Jim Stovall
Winners' Wisdom
by Jim Stovall

A Bird in the Hand

You and I have heard it said all our lives that “A bird in the hand is worth two in the bush.” This is a conservative approach to business and life that would tell us holding on to what we have is better than going after what we don’t have. This is true if your life’s ambition is truly to have a bird in hand; however, if it is not your goal to have a single bird in hand, it is prudent to let that bird go and pursue the two birds in the bush, assuming that your life’s goal is to obtain two birds in a bush.

We always have a tendency to compare the things we want vs. the things we currently have. It is important to remember that nothing is static. All things are changing constantly; therefore, the bird in the hand--known as your current job, business, relationship, or investment--may not always be there.

If it was your goal a half century ago to own a 1957 Buick, even if you obtained that brand new, shiny car, you are now probably the owner of a rusted-out relic unless you have changed your goals and objectives. I remember my grandfather telling me that he bought his house for $2,000 during the Great Depression years. He went on to explain that, in his wildest dreams at that point, he couldn’t imagine living in a house worth as much as $50,000. After living in the same house for a half century, he actually sold it for more than $50,000.

The lesson in this for all of us is the fact that our goals, dreams, and ambitions must always grow and change. I believe the purpose of reaching the mountain top is only to see a higher mountain peak worth reaching or discover a new land or ocean worthy of exploring. Sometimes we’ve got to be willing to let go of what we have to get what we want.

When we were in elementary school, it was awkward in the beginning but then, once we got to know everyone, it became comfortable. But then we were required to move on to middle school, high school, and college. Each step is uncomfortable, and you are forced to leave the familiar behind; however, the alternative is to be a middle-aged person crammed into an elementary school desk forever.

As you go through your day today, explore where you are and where you want to be. Determine what needs to be left behind in order to pursue your next passion.

Today’s the day!

Learning and Doing

Recently, I was speaking with a pastor who had just delivered a rather critical message to his congregation. I was curious whether or not people were offended or took the criticism personally. The pastor laughed and told me the good and the bad news. The good news was that the congregation was not offended because none of them really thought the comments were directed toward them or that they were the focus of his criticism. The bad news was just the same: None of them thought the comments were directed toward them or that they were the focus of his criticism.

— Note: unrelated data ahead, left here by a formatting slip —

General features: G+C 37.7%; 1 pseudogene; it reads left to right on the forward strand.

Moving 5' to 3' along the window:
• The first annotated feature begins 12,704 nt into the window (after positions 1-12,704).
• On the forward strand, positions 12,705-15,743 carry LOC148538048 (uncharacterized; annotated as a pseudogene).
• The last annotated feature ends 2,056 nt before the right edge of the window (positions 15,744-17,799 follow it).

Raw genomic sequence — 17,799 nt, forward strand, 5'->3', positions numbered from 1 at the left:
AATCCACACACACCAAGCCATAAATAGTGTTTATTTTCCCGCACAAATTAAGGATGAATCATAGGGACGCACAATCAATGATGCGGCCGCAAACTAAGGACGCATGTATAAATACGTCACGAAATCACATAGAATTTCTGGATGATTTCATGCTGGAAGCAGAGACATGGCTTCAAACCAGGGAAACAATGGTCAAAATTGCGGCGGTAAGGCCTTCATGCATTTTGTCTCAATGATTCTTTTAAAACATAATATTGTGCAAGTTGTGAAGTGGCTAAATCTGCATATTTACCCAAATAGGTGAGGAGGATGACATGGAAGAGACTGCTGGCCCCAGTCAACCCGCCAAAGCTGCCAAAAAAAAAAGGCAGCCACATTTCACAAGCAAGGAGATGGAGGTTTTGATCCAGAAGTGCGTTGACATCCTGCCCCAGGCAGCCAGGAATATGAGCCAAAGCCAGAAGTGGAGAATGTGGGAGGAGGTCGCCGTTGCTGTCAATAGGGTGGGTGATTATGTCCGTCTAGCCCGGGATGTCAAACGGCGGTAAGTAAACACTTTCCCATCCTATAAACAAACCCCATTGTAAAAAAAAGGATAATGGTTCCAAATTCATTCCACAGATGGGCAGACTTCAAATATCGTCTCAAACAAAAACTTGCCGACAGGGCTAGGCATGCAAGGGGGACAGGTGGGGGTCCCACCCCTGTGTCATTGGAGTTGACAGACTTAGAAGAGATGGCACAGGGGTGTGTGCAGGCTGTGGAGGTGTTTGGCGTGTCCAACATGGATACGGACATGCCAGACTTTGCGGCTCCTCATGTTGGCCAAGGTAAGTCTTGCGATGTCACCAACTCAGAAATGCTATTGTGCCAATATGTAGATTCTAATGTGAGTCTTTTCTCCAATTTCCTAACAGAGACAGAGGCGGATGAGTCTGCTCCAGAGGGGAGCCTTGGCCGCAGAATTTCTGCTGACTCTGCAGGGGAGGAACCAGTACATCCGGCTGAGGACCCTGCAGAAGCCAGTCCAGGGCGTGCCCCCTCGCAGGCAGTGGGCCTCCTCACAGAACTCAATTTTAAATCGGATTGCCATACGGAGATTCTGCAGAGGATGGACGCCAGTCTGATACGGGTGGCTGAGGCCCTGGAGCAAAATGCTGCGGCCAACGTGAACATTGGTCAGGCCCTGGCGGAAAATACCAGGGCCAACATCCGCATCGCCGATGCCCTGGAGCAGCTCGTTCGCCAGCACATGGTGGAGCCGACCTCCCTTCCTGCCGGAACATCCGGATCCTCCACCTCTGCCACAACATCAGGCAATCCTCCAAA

Unfortunately, in this life we only learn from mistakes. Most of us only learn from the mistakes we make ourselves. A relatively few more enlightened individuals can observe the world around them and actually learn from the mistakes of others. The sad thing remains that the people who need to learn life's lessons the most are very often the people who listen the least.

This happens because we judge our own intentions and everyone else's actions; therefore, when the boss is already 10 minutes into the meeting where he is describing the importance of punctuality as you slip into the back of the room -- embarrassingly late again -- you were able to look at your intentions and console yourself with the thoughts that you were not irresponsible and not the kind of person that is normally late. It's just that the toast got burned, the dog got out, the kids were running behind, etc.

On the other hand, when you are feeling self-righteous about being in the meeting on time or even a few minutes early, when one of your colleagues slips in 15 minutes late, in the harsh light of your internal judgment they are already tried, convicted, and sentenced. You don't know their intentions or their built-in excuses. You simply look at their performance.

Since there are scores of people around the world that read this little column in a multitude of newspapers, magazines, and online publications, it is highly probable that you and I are not personally acquainted; therefore, I can be the one to deliver the harsh news: You are not perfect.

When something goes wrong in your world, it is quite likely that you bear at least some of the responsibility for the outcome. In our lawsuit-happy society, we like to see everything in terms of black and white, assuming that someone else is always at fault. In reality, most errors, arguments, and mistakes are a result of several people's human shortcomings, including yours.

As you go through your day today, when there are problems or criticisms, don't look for excuses or someone else to blame. Consider it an opportunity to examine your own performance and how you can improve.

And, as always, today's the day!

Jim Stovall is the president of Narrative Television Network, as well as a published author, columnist, and motivational speaker. He may be reached at 5840 South Memorial Drive, Suite 312, Tulsa, OK 74145-9082, or by e-mail at JimStovall@aol.com . Visit http://www.jimstovall.com for additional information.

Many more articles in Personal Development in The CEO Refresher Archives


Copyright 2007 by Jim Stovall. All rights reserved.

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